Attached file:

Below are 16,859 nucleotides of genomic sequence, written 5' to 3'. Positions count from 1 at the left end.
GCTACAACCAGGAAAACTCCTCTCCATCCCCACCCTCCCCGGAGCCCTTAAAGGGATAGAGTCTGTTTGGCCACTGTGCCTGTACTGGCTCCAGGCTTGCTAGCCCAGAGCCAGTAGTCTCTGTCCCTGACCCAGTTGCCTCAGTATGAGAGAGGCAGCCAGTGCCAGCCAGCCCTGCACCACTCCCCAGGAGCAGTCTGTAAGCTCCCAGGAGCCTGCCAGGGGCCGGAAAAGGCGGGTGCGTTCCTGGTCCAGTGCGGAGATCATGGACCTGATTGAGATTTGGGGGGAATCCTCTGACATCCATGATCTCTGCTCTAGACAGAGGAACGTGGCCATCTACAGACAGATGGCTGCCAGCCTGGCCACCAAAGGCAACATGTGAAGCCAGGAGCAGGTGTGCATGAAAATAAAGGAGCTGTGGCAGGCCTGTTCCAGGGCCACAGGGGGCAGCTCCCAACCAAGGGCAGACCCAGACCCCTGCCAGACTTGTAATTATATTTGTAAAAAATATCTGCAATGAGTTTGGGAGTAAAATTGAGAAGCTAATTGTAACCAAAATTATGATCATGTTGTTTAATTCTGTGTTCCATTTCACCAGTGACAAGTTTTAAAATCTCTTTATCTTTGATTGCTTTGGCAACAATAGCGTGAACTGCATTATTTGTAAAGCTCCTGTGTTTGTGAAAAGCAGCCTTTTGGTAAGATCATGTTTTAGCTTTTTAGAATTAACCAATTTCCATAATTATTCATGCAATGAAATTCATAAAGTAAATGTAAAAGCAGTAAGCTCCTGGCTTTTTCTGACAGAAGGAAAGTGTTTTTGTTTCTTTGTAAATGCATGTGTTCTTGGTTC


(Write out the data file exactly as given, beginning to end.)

Below are 16,859 nucleotides of genomic sequence, written 5' to 3'. Positions count from 1 at the left end.
GCTACAACCAGGAAAACTCCTCTCCATCCCCACCCTCCCCGGAGCCCTTAAAGGGATAGAGTCTGTTTGGCCACTGTGCCTGTACTGGCTCCAGGCTTGCTAGCCCAGAGCCAGTAGTCTCTGTCCCTGACCCAGTTGCCTCAGTATGAGAGAGGCAGCCAGTGCCAGCCAGCCCTGCACCACTCCCCAGGAGCAGTCTGTAAGCTCCCAGGAGCCTGCCAGGGGCCGGAAAAGGCGGGTGCGTTCCTGGTCCAGTGCGGAGATCATGGACCTGATTGAGATTTGGGGGGAATCCTCTGACATCCATGATCTCTGCTCTAGACAGAGGAACGTGGCCATCTACAGACAGATGGCTGCCAGCCTGGCCACCAAAGGCAACATGTGAAGCCAGGAGCAGGTGTGCATGAAAATAAAGGAGCTGTGGCAGGCCTGTTCCAGGGCCACAGGGGGCAGCTCCCAACCAAGGGCAGACCCAGACCCCTGCCAGACTTGTAATTATATTTGTAAAAAATATCTGCAATGAGTTTGGGAGTAAAATTGAGAAGCTAATTGTAACCAAAATTATGATCATGTTGTTTAATTCTGTGTTCCATTTCACCAGTGACAAGTTTTAAAATCTCTTTATCTTTGATTGCTTTGGCAACAATAGCGTGAACTGCATTATTTGTAAAGCTCCTGTGTTTGTGAAAAGCAGCCTTTTGGTAAGATCATGTTTTAGCTTTTTAGAATTAACCAATTTCCATAATTATTCATGCAATGAAATTCATAAAGTAAATGTAAAAGCAGTAAGCTCCTGGCTTTTTCTGACAGAAGGAAAGTGTTTTTGTTTCTTTGTAAATGCATGTGTTCTTGGTTC